The true horror of the Islamic State (a.k.a. ISIS, a.k.a. ISIL) may be only now beginning to seep into the national consciousness. In a shocking New York Times’ exposé last week, the details of the sex slavery that is not only condoned but encouraged by the terrorist group were revealed. The Times’ reporter, Rukmini Callimachi, met with very young women (as young as 12 years old) who had recently escaped from captivity in Syria and Iraq, where the Islamic State has control over large areas of land and the people who live there.
“Every time he came to rape me, he would pray,” a 15-year-old girl told the reporter (one of several to provide the same kind of report). That particular girl had been captured on Mount Sinjar in Iraq. She was then sold, as a slave, to a fighter in his 20s.
“He said that raping me is his prayer to God,” the girl told Callimachi. The prayers are offered before and after the rapes, the rapists believing, apparently, that they are following the will of God (Allah) as dictated in the Quran under the interpretation of that holy book that these assailants accept. Another rapist told his victim that having sex with her “pleases God.”
The girls interviewed were mostly Yazidis, a small religious minority that the hierarchy of the Islamic State considers a heathen religion pursuant to this particular interpretation of the Quran. Captured Yazidi men were executed, according to the Times’ report.
We’re dealing with the most extreme form of Shariah law in these acts, and they may be limited to the Yazidis, who, unlike Christians and Jews (who suffer less severe punishment when captured because they are “People of the Book”), are the most despised unbelievers in the eyes of the Islamic State followers. But even Muslims can be subjected to punishment if they deviate from the version of Shariah law that the leadership of Isis is promulgating.
Another girl in the Times’ report gained her freedom after her “master” told her that he had completed his training as a suicide bomber and was now ready to blow himself up. Hence, he told the girl, he was setting her free.
So, who are these people? And how is the Islamic State gaining ever more adherents and soldiers in its war?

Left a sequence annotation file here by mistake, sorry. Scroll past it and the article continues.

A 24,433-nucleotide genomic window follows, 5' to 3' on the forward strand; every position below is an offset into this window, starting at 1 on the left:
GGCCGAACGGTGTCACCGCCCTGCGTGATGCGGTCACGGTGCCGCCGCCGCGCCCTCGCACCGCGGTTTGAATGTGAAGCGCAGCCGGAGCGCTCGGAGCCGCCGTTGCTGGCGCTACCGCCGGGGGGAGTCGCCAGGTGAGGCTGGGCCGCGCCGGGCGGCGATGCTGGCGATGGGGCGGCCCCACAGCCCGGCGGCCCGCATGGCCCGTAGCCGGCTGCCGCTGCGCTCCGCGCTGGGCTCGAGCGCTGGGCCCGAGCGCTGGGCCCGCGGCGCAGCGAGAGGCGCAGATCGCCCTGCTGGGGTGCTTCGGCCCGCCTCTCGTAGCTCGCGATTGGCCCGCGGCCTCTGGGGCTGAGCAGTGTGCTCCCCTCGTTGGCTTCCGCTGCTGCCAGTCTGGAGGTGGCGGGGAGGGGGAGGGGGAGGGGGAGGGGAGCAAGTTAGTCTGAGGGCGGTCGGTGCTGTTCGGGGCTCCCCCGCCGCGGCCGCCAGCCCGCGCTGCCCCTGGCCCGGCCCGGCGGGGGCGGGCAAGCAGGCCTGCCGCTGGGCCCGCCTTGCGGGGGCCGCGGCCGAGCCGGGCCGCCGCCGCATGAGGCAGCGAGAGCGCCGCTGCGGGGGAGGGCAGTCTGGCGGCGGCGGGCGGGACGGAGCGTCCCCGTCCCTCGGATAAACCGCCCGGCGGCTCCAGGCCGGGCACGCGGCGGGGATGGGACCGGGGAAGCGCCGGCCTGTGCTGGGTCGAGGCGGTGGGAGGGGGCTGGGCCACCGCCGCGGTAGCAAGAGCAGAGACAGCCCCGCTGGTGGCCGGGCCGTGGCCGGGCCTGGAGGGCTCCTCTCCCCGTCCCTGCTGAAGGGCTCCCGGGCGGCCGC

Many of them are misguided idealists like Jaelyn Young and Muhammad Dakhlalla, students at Mississippi State University who were arrested last week and charged with planning to travel to Syria to join the Islamic State. She was a cheerleader, an honor student, and the daughter of a police officer, who wanted to be a doctor. He was her fiancé, an easy-going psychology student whose father is a Muslim patriarch who is described as “a walking advertisement for Islam as a religion of tolerance and peace.”
If the charges against these two young people (she is 19; he’s 22) are true, they represent the youthful idealism that can be attracted to an organization that appeals to their simplistic view of their religion. In that regard, they are not unlike followers of any cult or sect that plays on emotions and idealistic aspirations. The Jim Jones followers who died in the Jonestown massacre in 1978 come to mind. They literally “drank the Kool-Aid.” Young people like Ms. Young and Mr. Dakhlalla are figuratively drinking it as well, as are the suicide bombers and the rapists, presumably.
Roger Cohen, in a recent Times’ OpEd, posits that it is the order and lack of freedom that the Islamic State provides that is attractive to the young people who, in droves, are seeking to join the cause. “The Islamic State,” Cohen says, “is tapping into a yearning to be released from the burden of freedom.” He suggests that in our liberalization of just about everything (religion, marriage, divorce, sex, drugs, even the right to die) there may appear to be, to these particular young idealists, few, if any, moral boundaries left.
So we may have a rejection of moral ambiguity in the minds of these young people. Or they may all just be dupes of a propaganda operation that is far more sophisticated than the archaic fundamentalism of the ideology that spawns it. Whatever the attraction, it is becoming abundantly clear that this movement cannot be defeated solely with military weaponry.
In this regard, the recent claim by Jeb Bush that President Obama and Hillary Clinton are to blame for the rise of ISIS is laughable, albeit it’s a clever political move. Bush has stumbled repeatedly over the question of whether his brother’s decision to invade Iraq was a mistake. Most recently he again said that the U.S. is clearly better off without Saddam Hussein in power. Of course, nothing could be farther from the truth. Saddam Hussein, for all the crimes he may have perpetrated on his own people, was an absolute enemy of any fundamentalist terror organization because of the threat it would have presented to his own rule.
He was, in essence, the classic example of the dictator who furthered U.S. interests to the detriment of his own people. In most instances in the Cold War era, those dictators were right-wing military leaders who kept communist uprisings in check. Saddam served the same purpose, and would have so continued to do so, with respect to groups like al Qaeda and ISIS.
But Jeb is using the claim that Obama is the culprit to take the focus away from his brother’s act of international lawlessness (which is what the invasion of Iraq was, let there be no doubt). And that act, not Obama’s commitment to end the Bush war in Iraq (a commitment that Bush himself made), is what allowed ISIS to become the threat it is today.
Where Obama and most probably Hillary are wrong is in believing that the Islamic State can be defeated on the military battlefield. ISIS is a form of perverse zealotry. It attracts the naïve and the idealistic young people who want to believe in their religion in its purest form. They are Islam’s born-agains, if you will, and they will not be dissuaded by massive military might.